Your CEO thinks we should make this huge advertising campaign ahead of Christmas to increase sales massively. Your CTO thinks if you do that, infrastructure will not cope with the peak in demand and not only will you miss the sales opportunity, you will also lead existing customers to abandon us due to a bad experience. What do you do? These disagreements are frequent and they are healthy (only through debating the issue will you get to the best decision), but they do require a good amount of stakeholder management experience to deal with. The good news is that anyone coming from a consulting background will typically be used to these scenarios and will have ways to deal with them.
Managing a team, how do you keep your team motivated? As this tends to the biggest challenge moving into a Senior/Executive role?
Rule number one when moving into an executive role is – stop being a product manager. If you are a product manager, you will be passionate about your product, the vision, the roadmap, etc. But when you step up to manage a product management team, you need to have people who will be as (if not more) passionate about the product as you are. This means that they need to own the product and have their own opinion. You role now is to coach and direct your team to ensure that the vision remains consistent.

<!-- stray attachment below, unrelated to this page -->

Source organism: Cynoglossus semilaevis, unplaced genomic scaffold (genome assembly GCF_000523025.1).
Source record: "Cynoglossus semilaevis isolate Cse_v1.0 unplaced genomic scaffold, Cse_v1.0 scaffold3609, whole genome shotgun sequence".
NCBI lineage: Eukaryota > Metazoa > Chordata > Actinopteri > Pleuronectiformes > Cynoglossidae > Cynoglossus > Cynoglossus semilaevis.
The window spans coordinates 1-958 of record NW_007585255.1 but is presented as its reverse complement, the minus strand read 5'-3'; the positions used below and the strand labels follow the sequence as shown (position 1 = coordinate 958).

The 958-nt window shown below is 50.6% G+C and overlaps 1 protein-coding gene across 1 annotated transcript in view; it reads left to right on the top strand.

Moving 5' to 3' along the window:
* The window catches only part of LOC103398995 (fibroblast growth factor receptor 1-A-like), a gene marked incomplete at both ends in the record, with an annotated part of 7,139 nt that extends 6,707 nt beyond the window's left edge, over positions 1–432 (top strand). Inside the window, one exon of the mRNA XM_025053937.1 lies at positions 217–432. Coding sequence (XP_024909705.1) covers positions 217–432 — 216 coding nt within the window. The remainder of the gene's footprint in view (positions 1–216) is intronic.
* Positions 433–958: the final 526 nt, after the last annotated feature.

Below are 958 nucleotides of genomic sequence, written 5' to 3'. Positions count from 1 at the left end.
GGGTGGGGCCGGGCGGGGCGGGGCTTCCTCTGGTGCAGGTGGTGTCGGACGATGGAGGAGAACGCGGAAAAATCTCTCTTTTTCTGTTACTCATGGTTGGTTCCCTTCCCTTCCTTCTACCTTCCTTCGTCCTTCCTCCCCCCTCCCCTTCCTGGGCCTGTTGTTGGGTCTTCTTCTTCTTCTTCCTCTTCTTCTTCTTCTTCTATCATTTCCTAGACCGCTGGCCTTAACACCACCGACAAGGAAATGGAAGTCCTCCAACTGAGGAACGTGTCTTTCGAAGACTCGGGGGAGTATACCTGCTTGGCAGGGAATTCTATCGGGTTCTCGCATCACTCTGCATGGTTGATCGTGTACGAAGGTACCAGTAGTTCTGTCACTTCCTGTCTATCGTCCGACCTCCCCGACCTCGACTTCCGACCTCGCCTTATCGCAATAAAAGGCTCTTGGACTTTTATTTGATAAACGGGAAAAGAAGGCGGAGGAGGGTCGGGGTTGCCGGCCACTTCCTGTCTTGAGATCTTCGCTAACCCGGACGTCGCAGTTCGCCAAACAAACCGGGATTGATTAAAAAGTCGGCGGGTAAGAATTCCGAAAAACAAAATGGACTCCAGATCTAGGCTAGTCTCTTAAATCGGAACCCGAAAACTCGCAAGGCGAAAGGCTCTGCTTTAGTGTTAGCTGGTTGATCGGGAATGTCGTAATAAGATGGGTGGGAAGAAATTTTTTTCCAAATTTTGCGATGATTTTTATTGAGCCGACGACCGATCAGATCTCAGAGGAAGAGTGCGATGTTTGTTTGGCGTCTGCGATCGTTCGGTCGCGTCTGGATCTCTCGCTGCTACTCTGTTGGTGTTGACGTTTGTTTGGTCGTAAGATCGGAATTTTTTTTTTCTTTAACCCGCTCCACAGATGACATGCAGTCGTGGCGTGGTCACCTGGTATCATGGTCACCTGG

For individual motivation, I like to use Dan Pink’s model that focuses on Autonomy, Mastery and Purpose. If each individual in your team has each of these factors, they are more likely to remain motivated. On a more pragmatic level, there are a few items that I can’t live without when managing a team:
– Frequent one to one meetings. This is time for you to listen and learn what’s working and what’s not working for that person
– Team retrospective meetings. Same principle, but applied to the team, which highlights a range of different issues you will have to work through as their leader.
– Periodic career planning. This is related to Mastery – ensure that each individual is clear about the skills they want to learn, and that they have a plan to progress in the next six months to one year.
What do you enjoy most about product management?
The variety of skills and activities you have to do. Product management is a pretty holistic discipline: you need to understand a bit about human psychology (What is a typical person in your customer segment like? What do they like to do? How is your product going to help them?), research (How do you know if people will like your product? If they say yes are they lying?), user experience, marketing, analytics, software development. You need to be able to communicate clearly between CxO’s who care about “revenue this week” and developers who care about “React vs Angular”. This means that you are always learning new things and there’s never a dull day.
What’s the best piece of advice you’ve been given?
“If you need to make a decision, keep it to a maximum of three people. If you have more than three people in a meeting, make it a communication instead”.